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[top]Introduction to Amphetamine



Amphetamine is a sympathomimetic drug that acts as a powerful central nervous system stimulant. Amphetamine use produces many effects including increased energy, increased alertness, euphoria and decreased appetite. The effects of amphetamine have been linked to mechanisms of action involving numerous neurotransmitters including dopamine, serotonin, norepinephrine and 5-hydroxytryptamine (5-HTP).

Amphetamine is available in several pharmaceutical formulations (Adderall, Dexedrine, Dextrostat, etc) for the treatment of certain medical conditions including ADHD, narcolepsy and chronic fatigue syndrome. Several street forms of amphetamine are also common in parts of the world. Both pharmaceutical and street forms of amphetamine have a very high potential for abuse and carry significant risk of addiction.

Amphetamine is a racemic mixture containing equal parts of its two enantiomers, dextroamphetamine and levoamphetamine. D-amphetamine is considered to be several times more potent than l-amphetamine. The term amphetamine refers to the racemic mixture, while it is preferable to specify when referring to d-amphetamine or l-amphetamine alone.[1]

The term amphetamine is the source of some confusion, as it is often used to refer to a broad category of analogs and derivatives of amphetamine. Although these compounds are related to amphetamine (especially Methamphetamine), they are separate substances.[2][3] This article deals only with the specific drug amphetamine, including its enantiomers.


[top]Using Amphetamine

[top]Ways of administration

[top]Oral


Description: Oral administration of amphetamine is the only route used in the therapeutic setting, but is also very common as a method of recreational use.[4] The effects from an oral dose of amphetamine appear within 15 to 60 minutes, peak within 2 to 3 hours and begin to decline shortly after.[5] Amphetamine preparations with a timed release mechanism usually release half of the drug right away, resulting in the same onset and peak times. The second half of the amphetamine is released about 4 hours later, which delays the decline in effects by about 3 to 4 hours compared to immediate release forms.[6][7]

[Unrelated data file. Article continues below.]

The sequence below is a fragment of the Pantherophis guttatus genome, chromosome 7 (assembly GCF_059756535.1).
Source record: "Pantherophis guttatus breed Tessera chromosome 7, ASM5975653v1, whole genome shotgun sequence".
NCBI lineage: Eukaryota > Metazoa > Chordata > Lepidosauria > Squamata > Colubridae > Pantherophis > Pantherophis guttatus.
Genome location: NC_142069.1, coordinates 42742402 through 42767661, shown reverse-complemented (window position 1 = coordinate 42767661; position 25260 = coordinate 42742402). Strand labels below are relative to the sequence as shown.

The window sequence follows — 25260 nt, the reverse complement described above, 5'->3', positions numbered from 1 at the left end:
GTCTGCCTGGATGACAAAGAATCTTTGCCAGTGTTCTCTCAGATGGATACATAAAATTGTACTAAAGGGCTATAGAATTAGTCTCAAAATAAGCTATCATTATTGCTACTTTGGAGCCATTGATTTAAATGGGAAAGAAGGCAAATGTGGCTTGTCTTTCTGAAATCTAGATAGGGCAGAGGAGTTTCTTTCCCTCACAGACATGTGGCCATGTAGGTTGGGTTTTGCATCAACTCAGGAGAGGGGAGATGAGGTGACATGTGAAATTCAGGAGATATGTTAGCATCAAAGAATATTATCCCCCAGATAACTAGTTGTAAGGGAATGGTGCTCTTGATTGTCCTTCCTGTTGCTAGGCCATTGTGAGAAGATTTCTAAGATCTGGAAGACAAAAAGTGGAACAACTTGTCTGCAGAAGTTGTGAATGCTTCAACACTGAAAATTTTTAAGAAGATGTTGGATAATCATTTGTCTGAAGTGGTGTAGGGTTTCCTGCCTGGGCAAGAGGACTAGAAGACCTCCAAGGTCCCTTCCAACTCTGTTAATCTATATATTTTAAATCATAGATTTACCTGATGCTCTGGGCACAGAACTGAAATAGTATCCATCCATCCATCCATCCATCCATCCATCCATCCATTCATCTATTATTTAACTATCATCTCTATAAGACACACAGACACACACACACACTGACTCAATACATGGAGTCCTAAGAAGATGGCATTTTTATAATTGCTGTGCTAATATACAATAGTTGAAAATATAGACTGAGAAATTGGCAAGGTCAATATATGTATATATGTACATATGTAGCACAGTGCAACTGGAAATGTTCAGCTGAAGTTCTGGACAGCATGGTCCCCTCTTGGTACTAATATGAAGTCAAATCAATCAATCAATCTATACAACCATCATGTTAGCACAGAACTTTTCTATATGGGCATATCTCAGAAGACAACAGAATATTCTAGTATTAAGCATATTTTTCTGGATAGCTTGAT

Method: Oral administration of amphetamine often requires no preparation, making it the easiest option in many cases. Amphetamine powder can be taken orally by parachuting, mixing with a liquid or putting it into capsules. In some areas of the world a white paste form of amphetamine is common, which can be swallowed alone or mixed with liquid to mask the taste. Pharmaceutical amphetamine preparations require no preparation for oral administration since this is their intended route. However, it is common for users to modify extended release forms of amphetamine to receive the full dose at once. This is done by removing the amphetamine-containing beads from the capsule and crushing them to destroy the mechanism that causes the extended release. The most common tool for crushing the beads is a mortar and pestle but other improvised tools can be used, such as a simple plastic bag and hammer.[8][9] The amphetamine is then ingested by parachuting or putting it back into the capsule, resulting in the entire dose being absorbed at once, producing identical effects to any immediate release form.

Notes / Warnings: The oral route of administering amphetamine is generally the safest available method. Many of the common impurities in street amphetamine will be dealt with by the first-pass effect. However, some impurities may still cause ill effects when taken orally. While oral administration of amphetamine is the safest method, it also produces a less intense (though longer lasting) effect. Several factors also affect the pharmacokinetics of an oral amphetamine dose. See the section on pharmacokinetics for a full discussion of these factors. See: Pharmacokinetics

[top]Insufflation